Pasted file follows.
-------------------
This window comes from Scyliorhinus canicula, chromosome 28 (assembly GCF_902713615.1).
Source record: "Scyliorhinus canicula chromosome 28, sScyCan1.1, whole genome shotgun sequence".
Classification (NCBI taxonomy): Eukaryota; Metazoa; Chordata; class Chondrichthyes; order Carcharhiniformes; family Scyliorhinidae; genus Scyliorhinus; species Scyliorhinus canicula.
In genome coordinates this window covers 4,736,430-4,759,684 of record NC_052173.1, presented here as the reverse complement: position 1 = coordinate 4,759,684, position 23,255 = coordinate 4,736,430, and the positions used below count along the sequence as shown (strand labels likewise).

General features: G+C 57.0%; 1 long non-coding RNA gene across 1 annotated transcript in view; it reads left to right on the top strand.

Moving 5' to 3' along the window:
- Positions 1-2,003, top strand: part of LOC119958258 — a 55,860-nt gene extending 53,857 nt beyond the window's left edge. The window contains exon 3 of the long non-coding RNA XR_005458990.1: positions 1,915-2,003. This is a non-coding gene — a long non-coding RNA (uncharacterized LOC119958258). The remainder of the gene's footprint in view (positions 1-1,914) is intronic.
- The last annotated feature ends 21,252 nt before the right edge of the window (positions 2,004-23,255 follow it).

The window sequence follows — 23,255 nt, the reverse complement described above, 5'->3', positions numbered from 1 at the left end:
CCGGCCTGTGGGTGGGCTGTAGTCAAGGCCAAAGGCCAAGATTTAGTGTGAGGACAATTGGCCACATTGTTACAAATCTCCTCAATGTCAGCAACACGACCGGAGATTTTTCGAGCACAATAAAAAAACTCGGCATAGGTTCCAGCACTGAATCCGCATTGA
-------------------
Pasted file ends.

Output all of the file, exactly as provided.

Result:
This window comes from Scyliorhinus canicula, chromosome 28 (assembly GCF_902713615.1).
Source record: "Scyliorhinus canicula chromosome 28, sScyCan1.1, whole genome shotgun sequence".
Classification (NCBI taxonomy): Eukaryota; Metazoa; Chordata; class Chondrichthyes; order Carcharhiniformes; family Scyliorhinidae; genus Scyliorhinus; species Scyliorhinus canicula.
In genome coordinates this window covers 4,736,430-4,759,684 of record NC_052173.1, presented here as the reverse complement: position 1 = coordinate 4,759,684, position 23,255 = coordinate 4,736,430, and the positions used below count along the sequence as shown (strand labels likewise).

General features: G+C 57.0%; 1 long non-coding RNA gene across 1 annotated transcript in view; it reads left to right on the top strand.

Moving 5' to 3' along the window:
- Positions 1-2,003, top strand: part of LOC119958258 — a 55,860-nt gene extending 53,857 nt beyond the window's left edge. The window contains exon 3 of the long non-coding RNA XR_005458990.1: positions 1,915-2,003. This is a non-coding gene — a long non-coding RNA (uncharacterized LOC119958258). The remainder of the gene's footprint in view (positions 1-1,914) is intronic.
- The last annotated feature ends 21,252 nt before the right edge of the window (positions 2,004-23,255 follow it).

The window sequence follows — 23,255 nt, the reverse complement described above, 5'->3', positions numbered from 1 at the left end:
CCGGCCTGTGGGTGGGCTGTAGTCAAGGCCAAAGGCCAAGATTTAGTGTGAGGACAATTGGCCACATTGTTACAAATCTCCTCAATGTCAGCAACACGACCGGAGATTTTTCGAGCACAATAAAAAAACTCGGCATAGGTTCCAGCACTGAATCCGCATTGA